Wendy Doniger and The Hindus, Part 467 and counting

If there is one North American academic who gets  the Hindu right all riled up, it is Sanskrit authority Wendy Doniger.  I too have been on the wrong side of the Hindutva gang (a shorthand they despise), particularly in the early days of the South Asian Journalists’ Association list-serv, when I spent many a long night e-debating over the significance of demolished temples. 

I wonder where I will stand with them now that my review of Doniger’s The Hindus: An Alternative History is posted on the Globe & Mail website.  Here is an excerpt from the review:

Many Hindus live in a sort of religious hyper-vigilance, like post-traumatic stress disorder survivors, waiting for the next attack. The trauma was the British colonial experience, where their religion was seen as merely a grotesque series of idols. Abolitionist William Wilberforce was not alone in thinking Hinduism “mean, licentious and cruel.” Like Sita, the heroine of the Ramayana who must prove her purity to her husband Rama many times, Hinduism is constantly under trial.

It is to this maelstrom that Doniger brings her skeptic’s eye, more interested in what can be teased out of stories than revelation as a fact. She is careful to state frequently that readers who are expecting a thorough understanding of Hinduism as a living faith should look elsewhere. Her agenda, she explains, is different: “It’s not all about Brahmins, Sanskrit, the [Bhagavad] Gita.”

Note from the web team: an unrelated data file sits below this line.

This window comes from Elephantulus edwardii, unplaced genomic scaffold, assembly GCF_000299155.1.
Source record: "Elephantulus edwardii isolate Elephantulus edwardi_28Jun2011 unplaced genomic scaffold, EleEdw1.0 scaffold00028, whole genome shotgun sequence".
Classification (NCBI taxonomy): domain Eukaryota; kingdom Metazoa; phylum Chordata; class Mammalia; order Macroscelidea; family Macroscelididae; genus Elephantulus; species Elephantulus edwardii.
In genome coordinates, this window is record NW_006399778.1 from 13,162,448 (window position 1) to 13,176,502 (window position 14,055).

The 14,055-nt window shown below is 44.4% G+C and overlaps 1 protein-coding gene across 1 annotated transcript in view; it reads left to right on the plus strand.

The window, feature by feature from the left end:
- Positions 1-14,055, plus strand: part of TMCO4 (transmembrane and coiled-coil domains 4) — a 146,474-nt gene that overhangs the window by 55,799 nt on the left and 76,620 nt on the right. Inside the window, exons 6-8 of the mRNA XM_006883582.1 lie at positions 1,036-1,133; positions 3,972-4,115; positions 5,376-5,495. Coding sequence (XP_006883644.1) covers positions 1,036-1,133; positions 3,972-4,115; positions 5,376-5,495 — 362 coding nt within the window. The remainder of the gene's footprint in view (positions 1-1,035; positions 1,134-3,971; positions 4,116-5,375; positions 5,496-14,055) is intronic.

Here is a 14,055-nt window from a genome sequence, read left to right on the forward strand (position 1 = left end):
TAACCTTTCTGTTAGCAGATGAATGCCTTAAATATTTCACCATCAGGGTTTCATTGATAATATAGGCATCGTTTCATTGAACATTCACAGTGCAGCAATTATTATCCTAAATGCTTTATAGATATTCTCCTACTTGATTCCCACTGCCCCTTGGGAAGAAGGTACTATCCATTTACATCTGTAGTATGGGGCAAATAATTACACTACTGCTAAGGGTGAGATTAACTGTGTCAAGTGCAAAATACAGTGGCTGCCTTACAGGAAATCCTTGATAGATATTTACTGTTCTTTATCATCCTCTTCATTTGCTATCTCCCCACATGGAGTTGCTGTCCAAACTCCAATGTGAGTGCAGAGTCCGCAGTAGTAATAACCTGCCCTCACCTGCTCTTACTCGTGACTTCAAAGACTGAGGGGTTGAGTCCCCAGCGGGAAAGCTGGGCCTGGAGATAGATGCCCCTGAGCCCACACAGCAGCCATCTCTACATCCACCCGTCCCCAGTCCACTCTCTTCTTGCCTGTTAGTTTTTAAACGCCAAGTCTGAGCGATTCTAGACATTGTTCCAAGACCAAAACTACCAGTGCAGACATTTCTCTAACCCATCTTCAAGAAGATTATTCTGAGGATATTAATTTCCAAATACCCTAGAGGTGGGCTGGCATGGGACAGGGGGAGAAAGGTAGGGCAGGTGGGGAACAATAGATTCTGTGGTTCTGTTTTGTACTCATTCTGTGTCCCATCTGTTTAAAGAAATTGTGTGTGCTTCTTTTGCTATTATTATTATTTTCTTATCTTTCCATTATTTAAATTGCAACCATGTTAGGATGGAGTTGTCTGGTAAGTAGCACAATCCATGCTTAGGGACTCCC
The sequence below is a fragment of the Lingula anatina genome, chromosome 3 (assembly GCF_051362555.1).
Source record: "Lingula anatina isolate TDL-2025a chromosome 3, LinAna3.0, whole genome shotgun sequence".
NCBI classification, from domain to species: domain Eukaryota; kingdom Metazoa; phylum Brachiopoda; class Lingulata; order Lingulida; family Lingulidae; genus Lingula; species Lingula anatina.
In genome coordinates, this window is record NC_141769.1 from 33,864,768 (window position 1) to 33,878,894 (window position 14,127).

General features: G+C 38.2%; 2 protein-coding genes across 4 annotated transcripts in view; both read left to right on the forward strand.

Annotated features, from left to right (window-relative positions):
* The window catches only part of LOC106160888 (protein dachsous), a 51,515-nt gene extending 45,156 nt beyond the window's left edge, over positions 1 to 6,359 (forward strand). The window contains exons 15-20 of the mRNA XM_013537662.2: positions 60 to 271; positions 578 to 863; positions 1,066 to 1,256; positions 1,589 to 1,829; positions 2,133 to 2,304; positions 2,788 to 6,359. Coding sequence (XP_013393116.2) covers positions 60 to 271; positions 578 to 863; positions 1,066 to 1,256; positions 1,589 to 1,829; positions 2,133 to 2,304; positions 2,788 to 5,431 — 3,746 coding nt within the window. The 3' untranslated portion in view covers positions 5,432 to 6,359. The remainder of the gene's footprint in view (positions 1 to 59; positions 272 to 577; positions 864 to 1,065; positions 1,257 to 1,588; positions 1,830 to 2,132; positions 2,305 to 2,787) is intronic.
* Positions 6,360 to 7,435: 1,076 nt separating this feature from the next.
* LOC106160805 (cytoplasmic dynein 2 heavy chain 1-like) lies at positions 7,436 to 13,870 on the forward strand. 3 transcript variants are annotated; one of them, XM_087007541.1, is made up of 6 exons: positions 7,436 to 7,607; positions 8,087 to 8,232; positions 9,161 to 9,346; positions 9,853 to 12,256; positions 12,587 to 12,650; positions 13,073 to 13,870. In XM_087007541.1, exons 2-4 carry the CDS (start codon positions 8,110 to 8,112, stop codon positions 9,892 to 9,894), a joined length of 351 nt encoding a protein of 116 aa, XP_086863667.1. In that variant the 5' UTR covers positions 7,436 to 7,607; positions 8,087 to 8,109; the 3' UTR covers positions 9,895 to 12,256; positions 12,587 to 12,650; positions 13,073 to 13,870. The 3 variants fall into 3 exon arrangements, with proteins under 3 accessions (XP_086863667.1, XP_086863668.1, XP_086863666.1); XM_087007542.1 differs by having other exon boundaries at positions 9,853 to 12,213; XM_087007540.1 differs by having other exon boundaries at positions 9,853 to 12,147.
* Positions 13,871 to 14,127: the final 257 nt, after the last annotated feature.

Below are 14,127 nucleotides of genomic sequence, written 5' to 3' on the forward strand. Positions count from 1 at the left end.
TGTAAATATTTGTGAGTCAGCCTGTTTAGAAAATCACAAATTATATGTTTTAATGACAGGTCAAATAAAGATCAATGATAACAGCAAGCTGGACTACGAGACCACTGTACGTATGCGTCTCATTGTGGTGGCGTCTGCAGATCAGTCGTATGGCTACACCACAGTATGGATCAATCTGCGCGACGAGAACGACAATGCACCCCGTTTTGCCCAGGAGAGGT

The Globe and Mail review is the first in Canada, following Pankaj Mishra in the New York Times and Michael Dirda in the Washington Post (a very short excerpt from The Hindus is also on the WaPo site as well as blog posting by Doniger, ‘The Battle over Hindu History’).  

Arthur Dewdney has, in turn, reviewed Mishra and Dirda on the SAJA Forum (he criticizes Mishra for writing a ‘hodgepodge’ of a three graf intro; I disagree, his intro with its E.M Forster reference is meant to entice NYT readers to not skip over his review).  Another worthwhile discussion took place on Chapati Mystery, which was surprisingly followed up by a response from Doniger herself.

However, I think the really interesting reviews are yet to come when the book is released in India.

More reviews:  Tunku Varadarajan in The Wall Street Journal, Sandip Roy in The San Francisco Chronicle.

Leave a Reply

Fill in your details below or click an icon to log in:

WordPress.com Logo

You are commenting using your WordPress.com account. Log Out / Change )

Twitter picture

You are commenting using your Twitter account. Log Out / Change )

Facebook photo

You are commenting using your Facebook account. Log Out / Change )

Google+ photo

You are commenting using your Google+ account. Log Out / Change )

Connecting to %s